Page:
DEWALT MAX XR DCF887B Review
Pros: Good speed and torque, decent battery life
Cons: Loud, relatively pricey
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Our Analysis and Test Results
The DEWALT MAX XR DCF887 continues the company's legacy of high-quality cordless tools, and is more than likely to please DEWALT fans. However, if you haven't already invested in the DEWALT battery system there are equally capable options available with slightly friendlier price tags.
The MAX XR DCF887 is one of the fastest drivers we've tested. It managed to drive a 3" long ½" lag bolt into a stack of plywood in just 18 seconds, and pulled it back out in under 5 seconds. On average the tools we tested took 30 seconds to drive in the same bolt, and very few were able to break the 20 second barrier.
This speed carried over into our leger screw test, in which the MAX XR DCF887 was able to consistently drive 3-⅝" into a stack of plywood in under 4 seonds. This is nearly half the average time of 7 seconds. This driver was even faster putting those ledger screws into 2x12's, with its average time dropping to just 3 seconds.
We found the MAX XR to display exceptional torque when breaking nuts loose, but only slightly above average torque when tightening those same bolts. This put it towards, but not at, the top of our torque leaderboard.
First the good. The MAX XR DCF887 easily broke a nut that had been tightened to 300 foot pounds in our testing, doing so in under 2 seconds. This puts it on par with the most powerful drivers we tested.
Now the mediocre. In tightening a nut onto bolts that we welded to an I-beam the MAX XR DCF887 reached a maximum of 245 foot pounds, with its average over three trials being slightly less. While this is still above average than likely all DIYers will ever needs, other models in the same price category were able to easily fasten bolts to 300+ foot pounds.
While no model we tested has all of the convenient touches we want, the MAX XR provides more than most, earning it one of the top overall score in this metric.
Perhaps our favorite user friendly feature of this driver is the light. Using a string of LEDs placed around the chuck it clearly illuminates where you're driving the screw or bolt, and it stays lit for 20 seconds after you let go of the trigger. This is nice, as you don't lose the light between trigger pulls when working in dimly lit areas. The light also turns on with a light press of the trigger before the chuck starts turning, so you can get a look at what you're doing before the driver actually engages.
There is a slide switch on the bottom of the driver that allows for easy adjustments between three different speed settings. This is nice for those times when you don't want to unleash the full power of the driver all at once.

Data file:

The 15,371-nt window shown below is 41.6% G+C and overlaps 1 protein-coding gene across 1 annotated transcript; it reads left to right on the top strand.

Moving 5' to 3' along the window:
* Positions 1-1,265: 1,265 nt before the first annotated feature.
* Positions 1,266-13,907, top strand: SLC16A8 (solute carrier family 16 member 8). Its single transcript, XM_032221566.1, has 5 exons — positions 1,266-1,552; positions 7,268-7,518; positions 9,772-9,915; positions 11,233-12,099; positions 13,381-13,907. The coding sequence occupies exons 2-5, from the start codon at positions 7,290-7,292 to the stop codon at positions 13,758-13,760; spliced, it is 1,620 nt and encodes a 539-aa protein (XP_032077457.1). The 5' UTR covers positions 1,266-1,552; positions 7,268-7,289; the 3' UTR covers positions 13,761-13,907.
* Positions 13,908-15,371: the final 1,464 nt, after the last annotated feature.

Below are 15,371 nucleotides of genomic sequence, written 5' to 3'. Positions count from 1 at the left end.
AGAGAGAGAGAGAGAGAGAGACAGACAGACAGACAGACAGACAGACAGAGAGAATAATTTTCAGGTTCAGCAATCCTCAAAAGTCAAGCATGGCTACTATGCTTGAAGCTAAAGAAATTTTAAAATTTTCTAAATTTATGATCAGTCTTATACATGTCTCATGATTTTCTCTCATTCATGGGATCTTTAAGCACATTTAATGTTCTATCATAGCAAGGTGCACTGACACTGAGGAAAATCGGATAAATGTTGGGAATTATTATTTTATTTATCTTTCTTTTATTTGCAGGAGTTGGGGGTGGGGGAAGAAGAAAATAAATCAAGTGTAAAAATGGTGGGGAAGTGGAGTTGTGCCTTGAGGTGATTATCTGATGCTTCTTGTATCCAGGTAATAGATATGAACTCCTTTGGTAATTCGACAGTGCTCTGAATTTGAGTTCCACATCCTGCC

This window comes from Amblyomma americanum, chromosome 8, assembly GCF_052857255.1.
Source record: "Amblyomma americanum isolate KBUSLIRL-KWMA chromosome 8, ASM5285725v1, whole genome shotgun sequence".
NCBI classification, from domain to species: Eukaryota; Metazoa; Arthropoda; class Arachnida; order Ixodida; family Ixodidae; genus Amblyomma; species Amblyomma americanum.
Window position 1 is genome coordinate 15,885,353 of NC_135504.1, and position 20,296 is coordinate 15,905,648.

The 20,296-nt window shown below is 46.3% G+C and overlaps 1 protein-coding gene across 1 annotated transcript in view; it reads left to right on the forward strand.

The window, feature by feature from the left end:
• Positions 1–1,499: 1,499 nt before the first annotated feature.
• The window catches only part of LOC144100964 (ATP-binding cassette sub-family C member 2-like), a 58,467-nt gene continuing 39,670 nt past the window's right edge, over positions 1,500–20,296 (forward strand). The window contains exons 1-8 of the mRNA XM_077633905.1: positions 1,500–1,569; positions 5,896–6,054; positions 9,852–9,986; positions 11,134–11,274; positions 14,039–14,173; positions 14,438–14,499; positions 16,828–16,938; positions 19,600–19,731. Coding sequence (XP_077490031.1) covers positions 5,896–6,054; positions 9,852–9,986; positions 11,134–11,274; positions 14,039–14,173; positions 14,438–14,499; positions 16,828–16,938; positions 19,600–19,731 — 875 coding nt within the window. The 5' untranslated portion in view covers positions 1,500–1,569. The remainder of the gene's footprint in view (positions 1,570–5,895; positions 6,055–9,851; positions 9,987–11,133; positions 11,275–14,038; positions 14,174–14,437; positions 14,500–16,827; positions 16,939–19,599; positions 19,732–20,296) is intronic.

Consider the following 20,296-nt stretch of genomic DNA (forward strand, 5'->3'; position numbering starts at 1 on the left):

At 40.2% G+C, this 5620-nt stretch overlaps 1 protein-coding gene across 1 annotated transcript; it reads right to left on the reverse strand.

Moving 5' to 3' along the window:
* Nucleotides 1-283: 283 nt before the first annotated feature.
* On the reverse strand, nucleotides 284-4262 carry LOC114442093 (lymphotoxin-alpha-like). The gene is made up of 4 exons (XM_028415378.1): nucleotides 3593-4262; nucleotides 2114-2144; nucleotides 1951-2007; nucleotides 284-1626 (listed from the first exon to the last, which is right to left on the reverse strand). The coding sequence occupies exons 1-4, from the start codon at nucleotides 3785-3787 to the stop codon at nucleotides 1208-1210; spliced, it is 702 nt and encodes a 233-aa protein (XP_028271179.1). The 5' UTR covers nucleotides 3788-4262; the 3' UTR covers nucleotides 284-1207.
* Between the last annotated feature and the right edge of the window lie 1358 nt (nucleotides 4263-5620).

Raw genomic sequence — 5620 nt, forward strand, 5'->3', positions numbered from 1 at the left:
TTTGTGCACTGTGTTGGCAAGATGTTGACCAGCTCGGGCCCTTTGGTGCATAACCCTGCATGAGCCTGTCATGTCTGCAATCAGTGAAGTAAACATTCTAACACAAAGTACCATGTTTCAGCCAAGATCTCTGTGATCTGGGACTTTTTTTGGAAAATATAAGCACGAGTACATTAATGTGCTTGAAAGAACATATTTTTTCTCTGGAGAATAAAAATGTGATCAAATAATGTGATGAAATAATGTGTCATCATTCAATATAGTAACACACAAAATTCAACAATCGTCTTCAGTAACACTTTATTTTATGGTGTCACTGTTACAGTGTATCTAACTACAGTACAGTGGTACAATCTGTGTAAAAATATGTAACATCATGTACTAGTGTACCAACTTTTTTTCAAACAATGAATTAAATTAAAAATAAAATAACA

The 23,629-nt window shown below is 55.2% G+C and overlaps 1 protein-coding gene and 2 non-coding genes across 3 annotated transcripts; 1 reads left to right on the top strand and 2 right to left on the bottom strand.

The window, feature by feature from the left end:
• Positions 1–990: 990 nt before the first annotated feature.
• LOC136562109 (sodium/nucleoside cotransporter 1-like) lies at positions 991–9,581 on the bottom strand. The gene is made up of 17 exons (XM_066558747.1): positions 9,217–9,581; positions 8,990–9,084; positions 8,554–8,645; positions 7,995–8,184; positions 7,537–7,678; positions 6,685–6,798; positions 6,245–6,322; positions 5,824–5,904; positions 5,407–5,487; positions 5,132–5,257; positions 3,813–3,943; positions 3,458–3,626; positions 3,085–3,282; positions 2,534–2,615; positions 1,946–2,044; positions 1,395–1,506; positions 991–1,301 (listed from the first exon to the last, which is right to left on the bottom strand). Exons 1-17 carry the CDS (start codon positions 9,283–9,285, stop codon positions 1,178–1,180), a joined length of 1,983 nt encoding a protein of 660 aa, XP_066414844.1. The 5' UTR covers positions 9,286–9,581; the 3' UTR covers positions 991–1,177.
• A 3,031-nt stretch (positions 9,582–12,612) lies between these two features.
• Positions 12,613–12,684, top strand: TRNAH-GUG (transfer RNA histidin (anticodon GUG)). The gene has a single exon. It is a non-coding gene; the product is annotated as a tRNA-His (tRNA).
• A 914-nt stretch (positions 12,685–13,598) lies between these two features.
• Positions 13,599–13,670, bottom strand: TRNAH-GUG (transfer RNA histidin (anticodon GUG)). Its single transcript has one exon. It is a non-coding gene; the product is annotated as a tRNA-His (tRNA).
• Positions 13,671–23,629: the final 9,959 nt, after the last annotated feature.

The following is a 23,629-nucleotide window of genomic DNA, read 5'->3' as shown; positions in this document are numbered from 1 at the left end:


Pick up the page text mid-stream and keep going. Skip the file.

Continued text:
Front to back the MAX XR measures 136mm. This is slightly below average, making it a bit more friendly for use in tight and awkward spaces than some of the other impact drivers we've tested. The chuck is quick insert, which makes changing bits a quick process. However, there isn't any sort of bit holder to keep track of your spare bits, which some of our testers found somewhat disappointing.
The MAX XR DCF887's battery turned in an above average but not field leading performance in our tests. It has plenty of endurance to last through most home projects, but if you're one that often pushes tools' batteries to the limit, you may find the DCF887 somewhat wanting.
To test battery life we loaded a fully charged battery into each driver, then drove 14 3-⅝" ledger screws into a stack of 2x12s, then we drove a 3" lag bolt into and back out of a stack of plywood. We then repeated this task over and over until the battery failed. The MAX XR DCF887 managed to complete three full sets of ledger screws and then lag bolts. On the fourth set it drove all of the ledger screw and then died after pushing the lag bolt in about ¾ of the way. For comparison, the average performance we saw in this test was dying midway through the third set, but the best performers were able to complete five full sets.
In our tests the MAX XR DCF887 routinely broke the 100 decibel mark, making it one of the loudest of the bunch. Noise is an inevitably with these kinds of tools, but the MAX XR is noticeably louder than average. As always, it's important to follow the manufacturer's personal protective equipment recommendations while using a power tool.
As a standalone impact driver the MAX XR DCF887 is not a particularly good value. While its overall performance is admirable, it also costs significantly more than most models, including many that match or exceed its performance attributes. If you're already a proud owner of a fleet of DEWALT tools the MAX XR is quite capable and likely less expensive than investing in a new brand that will require new batteries.
The MAX XR DCF887 offers classic DEWALT performance, but at a bit of a premium. It is not the best value nor the most powerful option for someone building a set of cordless tools from the ground up, but is definitely a great choice if you already own some DEWALT batteries.
— Max Mutter and Austin Palmer